9. If I can just get hold of a new FW version for this HDD, I will be officially ready to kick some Seagate Barracuda butt!!! I will try using Aviko's (originally Okzo's aka Yura's) method. As the French man wrote (can't remember the name), this method seems to me less disruptive. Apart of that, it seems to be much safer method too. Therefore I have decided to stick to Aviko's method. But I have few questions I need to ask just to be 100% sure of what I'm doing. The F3 T>i4,1,22 command at Level T is potentially dangerous for data and is not really needed? Erasing S.M.A.R.T with N1 command at Level 1 is only needed for BSY error and not for LBA=0 type of error? Is the m0,2,2,0,0,0,0,22 command the same as m0,2,2,,,,,22 at Level 1? It doesn't matter then which I use? Do I have to wait few seconds after pressing CTRL+Z or sending the Z command at Level 2? There is no no need to power the drive off and then on again before sending the m0,2,2,0,0,0,0,22 command at Level 1? The F712 command at Level T is only for testing purposes, and it does nothing with the my data? I don't really understand how to interpret the results from F712 command, can someone explain? Aviko tried to explain it to one user but I still don't understand what columns and values to look for. The F712 command at Level T is only for 500 GB Barracuda 7200.11 models? For other Barracuda 7200.11 models, the command should be F without any number? I think I understand why Aviko is writing a number 712 after the letter F. It makes it easy to see the test result values at line 712, that's why he was unsure if it's 712 for this drive family. There is something that should be listed on this 712th line, so you could probably send either the F or the F712 to make it easy to find it. But Aviko also at some point mentioned that it should be listed at line 716 (as he said before, he was unsure of the right line number). So you can probably use either F, or F712, or F716. If you feel unsure, just send F, and then you can look for values and columns between line 712 and 716. The F,,22 command at Level T is for restoring drive configuration to default settings when and if the F (or F712, or F716) command above shows negative results? When do I send the F (or F712, or F716) and F,,22 commands above? The command m0,1,1,0,0,0,0,22, or m0,1,1,2,2,0,0,22, or m0 2,2,0,0,0,0,22 should NOT be used under ANY circumstances, regardless of if you follow Aviko's method or Gradius' method? The post # 513 that I have linked to in the reference list below is supposed to illustrate Aviko's complete and official recovery method. Can anyone confirm that? I have compared it with the method that Brad Garcia described in his own guide titled Fixing a Seagate 7200.11 Hard Drive at Google Sites and it does seem as he is using Aviko's (originally Okzo's a.k.a Yura's) method. I wonder how many of you have followed Brad Garcias' guide to recover your HDD's, it really does seem to be much easier to follow then this messy guide Gradius posted (and the rest of this thread). However, Brad does recommend others reading this thread first. He also read this thread and then he decided to follow Aviko's instructions just like I will. I hope to hear from you guys before I continue with my recovery attempt. If there is anything else you would like to add or warn me about before proceeding, please let me know. Thanks in advance! Referrence: Seagate 7200.11 Hard Drive at Google Sites, by Brad Garcia Post # 439 Post # 441 Post # 457 Post # 458 Post # 466 Post # 469 Post # 474 Post # 475 Post # 477 Post # 507 Post # 513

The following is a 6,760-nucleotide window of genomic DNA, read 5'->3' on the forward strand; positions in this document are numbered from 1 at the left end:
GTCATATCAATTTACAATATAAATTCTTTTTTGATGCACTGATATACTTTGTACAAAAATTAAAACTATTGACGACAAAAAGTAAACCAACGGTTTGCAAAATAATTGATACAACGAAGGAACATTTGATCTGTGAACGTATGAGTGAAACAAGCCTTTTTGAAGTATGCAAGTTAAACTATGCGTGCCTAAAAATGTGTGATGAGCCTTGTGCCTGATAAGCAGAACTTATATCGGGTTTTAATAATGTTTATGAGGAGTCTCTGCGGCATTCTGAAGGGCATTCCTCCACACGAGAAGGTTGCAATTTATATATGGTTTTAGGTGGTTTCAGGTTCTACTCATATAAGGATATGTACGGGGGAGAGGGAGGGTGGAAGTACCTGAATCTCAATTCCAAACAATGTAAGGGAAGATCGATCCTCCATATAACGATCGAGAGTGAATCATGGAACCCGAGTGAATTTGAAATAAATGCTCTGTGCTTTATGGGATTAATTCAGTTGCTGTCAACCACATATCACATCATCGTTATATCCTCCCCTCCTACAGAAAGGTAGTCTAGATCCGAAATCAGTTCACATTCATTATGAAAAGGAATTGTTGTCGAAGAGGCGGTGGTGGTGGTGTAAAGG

10. My HDD is an ST3500320AS with FW SD15. What FW version will I need for it? I read about some SD1A version. Is that the old ("fixed") bad one or the latest good one? Where exactly do I download it? I know about that Knowledge Base article (207931) at Seagate's website. But I am not so sure if the FW available there is the good and working one. Correct me if I'm wrong, but as I understand it Seagate have released two FW version since this SD15 vs. Barracuda 7200.11 disaster. One of them fixed the BSY and LBA=0 problem but brought up completely new problems because the software engineers very little time on them to release a solution so they didn't test the new FW properly. Then they released another one which solved it all. Am I right? So you understand my confusion? So, where can I download that latest and stable version? Do I have to upgrade FW in any special order, like from SD15 to SD1A, and then from SD1A to the "XXXX" version which is supposed to be the latest and stable one? (I am making a comparison here with BIOS upgrades as example, where it is usually wise to upgrade the BIOS version by version and not make too big jumps from one version to another. So, not like version F3 to F8, but rather upgrade like from version F3, to F4, to F5, to F6, to F7, to F8. You know what I mean?) After upgrading to the latest FW version, is it by any chance possible to go back to the original version? Not that I would like to go back to SD15, but just checking, just in case. Do I have to make the upgrade from a USB Flash drive (UFD) or is the Seagate proposed method with upgrading from CD okay? I've read here or in the firmware thread that some of you discussed how to upgrade from a UFD. I didn't understand really, why not just write the FW to the CD just like it says on Seagate's website? Is there a reason for not doing so? I mean I do have both a DVD/CD writer and a UFD, but I'm just trying to understand what's the cache here in using UFD instead of CD-ROM.